Further upstream, Griffin Park and Robertson Bridge are good places to use a side-planer setup with plugs or plunking Spin-N-Glos for bank anglers. In the Galice area, Rand, Rainbow, Chair and Ennis are good bank access locations.

Expect more fish to move into the upper Rogue throughout the next couple weeks as fishing always gets better the closer to April we get. There is good public access for bank fishing and boat access at Cole Rivers Hatchery, McGregor Park, Casey Park, Rogue Elk, Shady Cove, Takelma, Dodge Bridge, Modoc, Denman Wildlife Area, Touvelle State Park, Gold Ray and Fishers Ferry. Most floats in the upper Rogue have been from the hatchery or Rogue Elk downstream to Shady Cove. Dodge Bridge to Touvelle is an excellent float but anglers should be aware that they will encounter Rattlesnake Rapids. If you are not ready for Rattlesnake, many floats will start at the ODFW Modoc Access Site and float to Touvelle or Fishers Ferry.

The upper Rogue water levels don’t typically fluctuate dramatically upstream of Elk Creek. So while the rest of the river is falling into shape after a storm, this is a great section of river to explore. Try fishing roe, night crawlers, spinners or jigs under bobbers.

Fly anglers that nymph will want to use prince nymphs or copperswans, steelhead brassies, stone flies, ugly bugs, or will want to fish large dark flies if swinging. Don’t be afraid of color such as black and chartreuse, black and blue, black and purple, black and pink, or black and red. If tying your own flies, don’t be afraid to add a little bit of flash dubbing or tinsel in the body of your fly. Also, covering lots of water when working through a run is a good technique when swinging flies. Trying moving 4-5 feet down every cast or two.

As of March 20, 3,594 summer steelhead had entered Cole Rivers Hatchery, with 33 new fish for the week. 44 new winter steelhead were collected for the week, bringing the total to 311 fish for the season. Only around 10 percent of the winter steelhead run is typically into Cole Rivers Hatchery by this time of the year, so there should be plenty of weeks ahead for opportunities to catch Rogue Winter Steelhead. As of March 20, no Spring Chinook have entered the hatchery yet.

Sixes River is open from the river mouth to Edson Creek through Dec. 31, anglers are allowed to retain one wild steelhead per day and three per year in the Southwest Zone.. Anglers can target steelhead up to the South Fork of the Sixes River. Please see the southwest zone regulation exceptions in the ODFW Sport Fishing Regulations book for more details.

Winter steelhead are running in Tenmile Creek and Eel Creek. The run tends to be a month later than other Coos County rivers, so hatchery fish may be available through March and into April.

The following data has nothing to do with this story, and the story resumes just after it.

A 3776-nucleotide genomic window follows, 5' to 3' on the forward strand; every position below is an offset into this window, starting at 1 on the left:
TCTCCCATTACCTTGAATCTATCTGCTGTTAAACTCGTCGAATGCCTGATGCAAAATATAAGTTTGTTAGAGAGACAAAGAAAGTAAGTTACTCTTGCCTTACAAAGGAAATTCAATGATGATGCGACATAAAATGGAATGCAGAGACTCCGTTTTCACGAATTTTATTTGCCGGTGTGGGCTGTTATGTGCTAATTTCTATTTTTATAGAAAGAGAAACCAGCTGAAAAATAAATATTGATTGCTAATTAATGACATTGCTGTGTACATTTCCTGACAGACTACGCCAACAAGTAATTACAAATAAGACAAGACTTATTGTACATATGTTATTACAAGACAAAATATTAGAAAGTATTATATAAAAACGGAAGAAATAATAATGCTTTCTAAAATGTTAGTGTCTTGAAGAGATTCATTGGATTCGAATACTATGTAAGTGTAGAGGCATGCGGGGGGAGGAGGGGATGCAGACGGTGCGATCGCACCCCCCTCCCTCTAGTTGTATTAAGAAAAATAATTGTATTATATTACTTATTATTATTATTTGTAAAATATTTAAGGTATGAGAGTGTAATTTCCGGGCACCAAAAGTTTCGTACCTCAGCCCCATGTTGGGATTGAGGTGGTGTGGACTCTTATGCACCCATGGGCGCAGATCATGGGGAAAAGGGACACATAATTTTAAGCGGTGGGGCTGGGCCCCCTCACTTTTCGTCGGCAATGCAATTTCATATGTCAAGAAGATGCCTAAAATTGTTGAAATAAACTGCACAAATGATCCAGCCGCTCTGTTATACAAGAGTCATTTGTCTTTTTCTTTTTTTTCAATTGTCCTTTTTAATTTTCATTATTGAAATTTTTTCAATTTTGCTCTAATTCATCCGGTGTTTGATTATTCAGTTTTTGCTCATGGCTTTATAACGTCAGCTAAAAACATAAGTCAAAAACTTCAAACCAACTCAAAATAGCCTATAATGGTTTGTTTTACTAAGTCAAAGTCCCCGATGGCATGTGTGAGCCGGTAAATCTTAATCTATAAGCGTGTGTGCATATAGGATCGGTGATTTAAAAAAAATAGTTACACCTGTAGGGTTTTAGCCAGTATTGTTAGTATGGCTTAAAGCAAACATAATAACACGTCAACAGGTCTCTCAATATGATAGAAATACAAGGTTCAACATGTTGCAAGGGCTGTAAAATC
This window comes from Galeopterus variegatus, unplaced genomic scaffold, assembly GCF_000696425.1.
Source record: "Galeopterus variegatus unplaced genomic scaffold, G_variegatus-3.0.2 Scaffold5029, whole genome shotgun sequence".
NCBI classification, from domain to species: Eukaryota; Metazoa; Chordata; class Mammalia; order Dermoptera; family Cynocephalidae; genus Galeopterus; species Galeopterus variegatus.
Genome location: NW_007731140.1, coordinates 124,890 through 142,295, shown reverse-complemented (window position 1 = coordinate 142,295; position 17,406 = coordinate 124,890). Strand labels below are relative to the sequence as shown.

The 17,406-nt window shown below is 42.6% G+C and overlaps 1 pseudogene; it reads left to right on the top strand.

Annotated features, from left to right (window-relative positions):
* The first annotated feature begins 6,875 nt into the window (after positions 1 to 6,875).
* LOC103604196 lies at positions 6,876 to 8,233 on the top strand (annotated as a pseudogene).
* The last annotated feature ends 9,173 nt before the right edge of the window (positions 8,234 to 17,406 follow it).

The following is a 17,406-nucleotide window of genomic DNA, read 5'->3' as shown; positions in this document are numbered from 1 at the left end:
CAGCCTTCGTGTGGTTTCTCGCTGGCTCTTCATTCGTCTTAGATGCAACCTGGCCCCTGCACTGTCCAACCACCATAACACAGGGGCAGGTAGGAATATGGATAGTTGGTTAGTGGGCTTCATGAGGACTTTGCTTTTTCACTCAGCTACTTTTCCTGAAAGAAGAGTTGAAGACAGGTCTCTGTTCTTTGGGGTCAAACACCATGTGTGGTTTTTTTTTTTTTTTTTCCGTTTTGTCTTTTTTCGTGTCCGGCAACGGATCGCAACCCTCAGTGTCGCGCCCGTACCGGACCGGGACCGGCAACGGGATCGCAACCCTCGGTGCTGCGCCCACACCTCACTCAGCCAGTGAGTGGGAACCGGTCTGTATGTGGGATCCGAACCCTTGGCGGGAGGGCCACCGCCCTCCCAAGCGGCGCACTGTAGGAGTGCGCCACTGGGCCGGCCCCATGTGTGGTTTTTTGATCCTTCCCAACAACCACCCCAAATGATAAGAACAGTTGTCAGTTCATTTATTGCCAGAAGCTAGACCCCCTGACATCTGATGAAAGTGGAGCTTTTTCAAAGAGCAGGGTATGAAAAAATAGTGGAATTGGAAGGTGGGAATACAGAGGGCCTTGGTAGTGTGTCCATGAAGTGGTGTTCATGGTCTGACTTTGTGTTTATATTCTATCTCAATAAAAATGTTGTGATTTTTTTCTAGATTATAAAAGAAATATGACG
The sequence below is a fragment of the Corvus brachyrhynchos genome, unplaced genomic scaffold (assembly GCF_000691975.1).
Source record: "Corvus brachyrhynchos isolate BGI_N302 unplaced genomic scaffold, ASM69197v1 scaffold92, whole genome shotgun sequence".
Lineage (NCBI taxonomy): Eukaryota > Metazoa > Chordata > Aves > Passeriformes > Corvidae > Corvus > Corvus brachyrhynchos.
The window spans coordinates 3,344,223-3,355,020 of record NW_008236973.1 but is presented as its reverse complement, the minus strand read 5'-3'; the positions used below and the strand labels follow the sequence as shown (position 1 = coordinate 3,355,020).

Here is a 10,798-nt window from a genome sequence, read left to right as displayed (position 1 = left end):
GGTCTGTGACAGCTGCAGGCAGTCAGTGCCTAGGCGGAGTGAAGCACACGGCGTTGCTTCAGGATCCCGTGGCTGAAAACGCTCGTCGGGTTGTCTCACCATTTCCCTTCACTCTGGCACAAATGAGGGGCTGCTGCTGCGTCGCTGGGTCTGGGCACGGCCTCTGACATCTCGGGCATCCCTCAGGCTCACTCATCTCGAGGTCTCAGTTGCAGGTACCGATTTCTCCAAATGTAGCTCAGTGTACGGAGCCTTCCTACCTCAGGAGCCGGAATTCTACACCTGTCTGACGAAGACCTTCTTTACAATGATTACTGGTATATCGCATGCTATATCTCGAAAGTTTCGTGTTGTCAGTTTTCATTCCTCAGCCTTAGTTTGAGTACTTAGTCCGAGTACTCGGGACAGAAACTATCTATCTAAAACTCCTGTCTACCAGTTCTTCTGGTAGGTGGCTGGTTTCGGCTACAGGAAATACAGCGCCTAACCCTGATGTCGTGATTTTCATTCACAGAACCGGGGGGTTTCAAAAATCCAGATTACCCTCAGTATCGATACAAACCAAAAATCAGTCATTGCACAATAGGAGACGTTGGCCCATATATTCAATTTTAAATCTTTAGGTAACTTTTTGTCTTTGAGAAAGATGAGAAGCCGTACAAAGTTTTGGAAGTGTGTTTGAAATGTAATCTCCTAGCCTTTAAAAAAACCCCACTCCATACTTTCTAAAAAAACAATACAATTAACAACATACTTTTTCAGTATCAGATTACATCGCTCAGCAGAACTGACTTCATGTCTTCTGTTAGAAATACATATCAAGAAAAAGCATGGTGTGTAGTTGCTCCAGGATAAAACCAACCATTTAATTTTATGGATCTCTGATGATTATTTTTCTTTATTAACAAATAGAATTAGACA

Tenmile Lakes should start giving up some nice holdover trout in the coming weeks; some can measure over 17-inches long.

Fishing for largemouth bass, bluegill, crappie and brown bullhead catfish should begin to “turn on” with spring weather and longer days.

Yellow perch fishing should also pick up this time of year, with some fish in the 9- to 12-inch range. Look for yellow perch in the deeper mudflats in the lake. Anglers are using small jigs or a worm on a hook fished near the bottom.

Some of the North Umpqua and tributaries are open for trout (those above Slide Creek Dam): check the fishing regulations to see which areas are closed. Steelhead fishing should be good and recent reports have anglers catching a few. The river should be in shape for the weekend and there should be lots of fish in the river.

The river should be in shape for the weekend. Lots of hatchery fish have been reported this year. Anglers were doing well in the upper sections of the South around Canyonville this past week. Check out the South River Gauge.

Willow Lake is scheduled to receive its first stocking of 4,000 rainbow trout this week. The boat ramp at Willow Lake is open and the lake nearly full. Clarity at the lake is not ideal as the reservoir has been filling, but recent reports indicate that some anglers have been finding trout here and there with very little in the way of crowds!

This last weekend had beautiful weather and good ocean conditions, however many anglers reported very slow fishing for rockfish and lingcod at regular fishing spots. Limited success was reported by trying a variety of areas and lures.

Surfperch fishing on ocean beaches can be excellent this time of year, when safe surf conditions allow.

The Oregon Fish and Wildlife Commission will finalize the 2019 sport halibut seasons at their April 19 meeting. Staff recommended season dates are below:

Central Oregon Coast Subarea (Cape Falcon to Humbug Mt.)

Spring All-Depth Fishery: Fixed dates: May 9-11; May 16-18; May 23-25; May 30-Jun 1; and Jun 6-8. Back-up dates, if quota remains, are: Jun 20-22; Jul 4-6; and Jul 18-20. Quota = 171,103 pounds

Summer All-Depth Fishery: Opens Fri, Aug 2 and Sat, Aug 3, then every other Fri and Sat until the quota is taken or Oct 31, whichever is earlier. Quota = 67,898 pounds

Nearshore fishery: Opens June 1, seven days per week until the quota is taken or Oct 31, whichever is earlier. Quota = 32,591 pounds

Southern Oregon Subarea (Humbug Mt. to the OR/CA Border)

Opens May 1, seven days per week until the quota is taken or Oct 31, whichever is earlier. Quota = 11,322 pounds.